This is the largest series of R/R MZL patients treated with ibrutinib. A history of primary refractory disease was predictive of primary progression on ibrutinib, while the presence of complex cytogenetics was associated with inferior PFS and OS. In contrast to MCL, the outcomes of patients who progress on ibrutinib in R/R MZL are not poor except for the primary progression cohort (those with PD as the best response to ibrutinib). Improving therapeutic options for patients who experience PD with ibrutinib treatment represents an urgent unmet need and these patients should be prioritized for evaluation of novel therapeutic approaches.


Epperla:Verastem Oncology: Speakers Bureau; Pharmacyclics: Honoraria. Reddy:Genentech, BMS: Research Funding; KITE Pharma, Abbvie, BMS, Celgene: Consultancy. Caimi:Genentech: Research Funding; Celgene Corp: Other: Incyte Corporation - Ownership - Pharmacyclics, Inc. - Ownership - Celgene Corp. - Other, Speakers Bureau; ADC Therapeutics: Research Funding. Greenwell:Lymphoma Research Foundation: Research Funding; Acrotech Biopharma LLC, Kyowa Kirin: Consultancy. Janakiram:Takeda, Fate, Nektar: Research Funding. Olszewski:Genentech, Inc.: Research Funding; Spectrum Pharmaceuticals: Research Funding; TG Therapeutics: Research Funding; Adaptive Biotechnologies: Research Funding. Cohen:Genentech, BMS, Novartis, LAM, BioInvent, LRF, ASH, Astra Zeneca, Seattle Genetics: Research Funding; Janssen, Adicet, Astra Zeneca, Genentech, Aptitude Health, Cellectar, Kite/Gilead, Loxo: Consultancy. Palmisiano:AbbVie: Research Funding; Genentech: Research Funding. Awan:Genentech: Consultancy; Janssen: Consultancy; Astrazeneca: Consultancy; Abbvie: Consultancy; Pharmacyclics: Consultancy; Gilead Sciences: Consultancy; Kite Pharma: Consultancy; Dava Oncology: Consultancy; Celgene: Consultancy; Blueprint medicines: Consultancy; Sunesis: Consultancy; Karyopharm: Consultancy; MEI Pharma: Consultancy. Barta:Monsanto: Consultancy; Atara: Honoraria; Seattle Genetics: Honoraria, Research Funding; Janssen: Honoraria; Pfizer: Honoraria. Grover:Genentech: Research Funding; Tessa: Consultancy. Bartlett:Roche/Genentech: Consultancy, Research Funding; Seattle Genetics: Membership on an entity's Board of Directors or advisory committees, Research Funding; Affimed Therapeutics: Research Funding; Acerta: Consultancy; BTG: Consultancy; Seattle Genetics: Consultancy, Research Funding; Pharmacyclics: Research Funding; Pfizer: Consultancy, Membership on an entity's Board of Directors or advisory committees, Research Funding; Millennium: Research Funding; Merck: Research Funding; Forty Seven: Research Funding; Immune Design: Research Funding; Janssen: Research Funding; Kite, a Gilead Company: Research Funding; ADC Therapeutics: Consultancy; Autolus: Research Funding; BMS/Celgene: Research Funding. Christian:Acerta: Research Funding; Celgene: Research Funding; Genentech: Research Funding; Merck: Research Funding; Millenium: Research Funding; MorphoSys: Research Funding; F Hoffman-La Roche: Research Funding; Triphase: Research Funding; Seattle Genetics: Membership on an entity's Board of Directors or advisory committees, Research Funding; Verastem: Membership on an entity's Board of Directors or advisory committees; AstraZenica: Membership on an entity's Board of Directors or advisory committees. Herrera:Pharmacyclics: Research Funding; Immune Design: Research Funding; AstraZeneca: Research Funding; Seattle Genetics: Consultancy, Research Funding; Gilead Sciences: Consultancy, Research Funding; Genentech, Inc./F. Hoffmann-La Roche Ltd: Consultancy, Research Funding; Merck: Consultancy, Research Funding; Bristol Myers Squibb: Consultancy, Other: Travel, Accomodations, Expenses, Research Funding; Karyopharm: Consultancy.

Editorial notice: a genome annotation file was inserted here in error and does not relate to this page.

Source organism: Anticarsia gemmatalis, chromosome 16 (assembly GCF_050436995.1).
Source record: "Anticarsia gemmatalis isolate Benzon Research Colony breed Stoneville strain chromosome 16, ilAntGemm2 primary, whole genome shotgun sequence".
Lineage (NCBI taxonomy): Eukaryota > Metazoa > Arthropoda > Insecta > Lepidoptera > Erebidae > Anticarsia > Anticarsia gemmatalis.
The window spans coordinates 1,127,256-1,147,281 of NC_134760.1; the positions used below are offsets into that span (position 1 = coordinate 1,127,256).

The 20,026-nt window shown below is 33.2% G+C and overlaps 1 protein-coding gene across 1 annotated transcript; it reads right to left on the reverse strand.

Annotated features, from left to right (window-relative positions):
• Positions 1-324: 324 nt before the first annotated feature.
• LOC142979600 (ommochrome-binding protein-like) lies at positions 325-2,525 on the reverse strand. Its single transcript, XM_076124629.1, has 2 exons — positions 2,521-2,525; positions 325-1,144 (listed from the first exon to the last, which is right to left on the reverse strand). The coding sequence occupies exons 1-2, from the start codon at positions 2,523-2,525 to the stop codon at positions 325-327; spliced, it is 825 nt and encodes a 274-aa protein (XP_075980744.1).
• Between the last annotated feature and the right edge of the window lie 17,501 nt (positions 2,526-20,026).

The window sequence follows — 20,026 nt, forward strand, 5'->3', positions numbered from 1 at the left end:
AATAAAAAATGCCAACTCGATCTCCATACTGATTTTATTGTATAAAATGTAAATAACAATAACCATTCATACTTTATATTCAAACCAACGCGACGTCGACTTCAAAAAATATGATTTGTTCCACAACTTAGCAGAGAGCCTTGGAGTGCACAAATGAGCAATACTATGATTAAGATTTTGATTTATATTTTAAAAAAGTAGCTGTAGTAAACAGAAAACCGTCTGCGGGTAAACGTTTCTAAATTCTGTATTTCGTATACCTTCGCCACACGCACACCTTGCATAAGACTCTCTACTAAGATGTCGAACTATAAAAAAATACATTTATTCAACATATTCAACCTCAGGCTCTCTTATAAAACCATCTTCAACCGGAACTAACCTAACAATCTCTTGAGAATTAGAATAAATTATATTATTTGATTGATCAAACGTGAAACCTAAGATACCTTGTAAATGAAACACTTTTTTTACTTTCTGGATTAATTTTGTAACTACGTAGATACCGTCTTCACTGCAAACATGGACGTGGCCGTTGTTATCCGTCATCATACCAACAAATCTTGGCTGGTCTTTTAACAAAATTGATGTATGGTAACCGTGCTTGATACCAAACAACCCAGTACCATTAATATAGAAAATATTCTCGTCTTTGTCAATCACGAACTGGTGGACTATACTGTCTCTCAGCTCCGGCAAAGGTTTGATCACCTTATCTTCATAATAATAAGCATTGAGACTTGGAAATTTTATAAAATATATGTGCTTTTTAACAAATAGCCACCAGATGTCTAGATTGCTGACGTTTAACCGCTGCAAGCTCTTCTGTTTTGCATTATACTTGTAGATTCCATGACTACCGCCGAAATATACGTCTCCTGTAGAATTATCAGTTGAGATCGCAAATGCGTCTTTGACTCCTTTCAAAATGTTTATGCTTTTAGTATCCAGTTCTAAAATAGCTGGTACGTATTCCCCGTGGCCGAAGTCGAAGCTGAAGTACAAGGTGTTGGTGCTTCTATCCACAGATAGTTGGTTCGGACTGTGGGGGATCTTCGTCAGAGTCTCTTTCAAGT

Author notes


Asterisk with author names denotes non-ASH members.